Friday, February 16, 2007

Cling wrapped building


Ivy in Woodfield
London, ON, November 2006 [Embiggen by clicking]

There's something magical about an old brick facade covered by ivy. It has so much more dimension than most other unadorned building surfaces. It invites the eye in for a closer look, almost beckoning passers-by to take a moment and wonder about this curiously symbiotic mixture of architecture and nature.

Which is what I did as I strolled through this historic downtown neighborhood on a quiet weekend afternoon a few months back.

Your turn: What is it about ivy that compels us to look?

39 comments:

Paky said...

Hola! He conocido tu página gracias a un comentario tuyo! Me gusta tu forma de ver la vida! Un saludo desde Barcelona!

Malinda777 said...

The ivy commands my respect because for one, that seems to be the only plant I can seem to keep alive, but also...

I always have to look up in awe at an ivy covered building and wonder just HOW LONG it took the ivy to reach the summit. How many springs, summers, falls, and winters it took that ivy to make it all the way to the top...

Bob-kat said...

I think it's the contrast between something manmade (angular, straight and unalive) and something natural (living and full of curves and twists). I love how this photo shows these contrasts.

As ever this is a great picture :-)

Navin Harish said...

Great shot. There buildings like that here in Bombay too

Oracle said...

I'd have to say that I think its the intricacy with which it envelops every brick and detail of a building

Hey Carmi ;)

Here Via Michele

Ash said...

Beautiful image. Love the angle and perspective used.

Thanks for visiting my blog and for the kind comments.

Memories Catcher said...

Great shot.I like the composition and prespective.Good details and textures.Well done!

carina said...

One wonders what it's hiding.
I lived in a funky apartment many moons ago, an old brick Victorian building. The ivy had grown through the window and up one of the interior walls. Except without any light, it was pale, pale green.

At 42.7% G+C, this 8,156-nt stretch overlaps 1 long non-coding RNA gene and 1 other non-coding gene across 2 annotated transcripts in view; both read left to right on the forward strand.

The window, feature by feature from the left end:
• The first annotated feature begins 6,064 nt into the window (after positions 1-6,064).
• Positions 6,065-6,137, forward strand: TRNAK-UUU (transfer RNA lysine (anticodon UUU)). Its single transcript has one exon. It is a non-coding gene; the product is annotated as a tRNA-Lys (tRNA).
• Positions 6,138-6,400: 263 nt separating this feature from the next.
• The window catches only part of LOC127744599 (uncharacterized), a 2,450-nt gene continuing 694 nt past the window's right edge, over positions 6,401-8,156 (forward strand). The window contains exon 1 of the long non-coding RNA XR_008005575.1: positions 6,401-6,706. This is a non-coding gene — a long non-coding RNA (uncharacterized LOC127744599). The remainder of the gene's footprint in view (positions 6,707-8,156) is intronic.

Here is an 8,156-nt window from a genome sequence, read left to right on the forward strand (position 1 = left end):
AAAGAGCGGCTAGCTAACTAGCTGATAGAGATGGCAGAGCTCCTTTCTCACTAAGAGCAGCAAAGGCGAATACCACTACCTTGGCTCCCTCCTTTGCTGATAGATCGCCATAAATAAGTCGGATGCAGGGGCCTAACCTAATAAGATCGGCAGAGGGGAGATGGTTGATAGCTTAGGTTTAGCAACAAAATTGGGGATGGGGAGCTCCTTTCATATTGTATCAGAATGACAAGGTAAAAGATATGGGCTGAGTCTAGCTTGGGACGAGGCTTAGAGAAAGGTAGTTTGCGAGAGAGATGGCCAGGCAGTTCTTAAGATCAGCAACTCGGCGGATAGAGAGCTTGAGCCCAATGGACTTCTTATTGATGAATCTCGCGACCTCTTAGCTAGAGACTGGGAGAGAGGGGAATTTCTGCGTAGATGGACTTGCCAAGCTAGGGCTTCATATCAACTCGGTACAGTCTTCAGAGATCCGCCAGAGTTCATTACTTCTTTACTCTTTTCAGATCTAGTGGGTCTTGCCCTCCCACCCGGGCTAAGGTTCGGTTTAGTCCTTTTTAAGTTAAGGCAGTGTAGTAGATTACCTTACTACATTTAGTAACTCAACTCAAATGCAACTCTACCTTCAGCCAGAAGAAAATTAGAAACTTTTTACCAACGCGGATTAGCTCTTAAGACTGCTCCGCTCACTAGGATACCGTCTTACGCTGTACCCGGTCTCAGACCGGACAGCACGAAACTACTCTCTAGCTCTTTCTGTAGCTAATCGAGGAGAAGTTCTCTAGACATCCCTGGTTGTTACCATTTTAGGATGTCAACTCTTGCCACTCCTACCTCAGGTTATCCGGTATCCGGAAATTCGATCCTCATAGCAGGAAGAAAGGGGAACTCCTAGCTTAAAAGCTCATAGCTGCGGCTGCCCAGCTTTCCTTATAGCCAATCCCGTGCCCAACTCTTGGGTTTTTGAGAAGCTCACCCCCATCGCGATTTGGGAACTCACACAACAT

Really cool.

eurorebs said...

Thanks for stopping by! :)

Yea, unfortunately I didn't write that haiku - my co-worker did. But I did change the location - she had written "Mexico" but I changed it to "Aruba" :)

Hm. Ivy. Maybe it's because culturally ivy has always been a symbol of "status" or "longevity"...and it's a wild and hearty plant/vine...it's hard to kill! :)

Sharon said...

I love this picture!

To me, ivy is persistence. It is the triumph of creativity over order, nature vs. man.

busybusymomma said...

I have always loved ivy. It's definitely man and nature colliding.

Thanks for commenting on my blog.

Pearl said...

Cute title and I agree, the combo is captivating.

Heidi said...

I see the ivy and think about what kind of damage it might be making to the building. "YANK THAT STUFF DOWN!" I think.

(What does that say about me? Ha ha! I am a pessimistic homeowner!!! :-)

talj said...

Dear Carmi, thank you for dropping by my photo a day blog. Your comment really touched me, I am so grateful you took the time to say hello. You have such interesting articles here in your blog, I am linking to you from my own site and will be popping back each day to check up on you!!

With love,

Natalya (talj)

Terri said...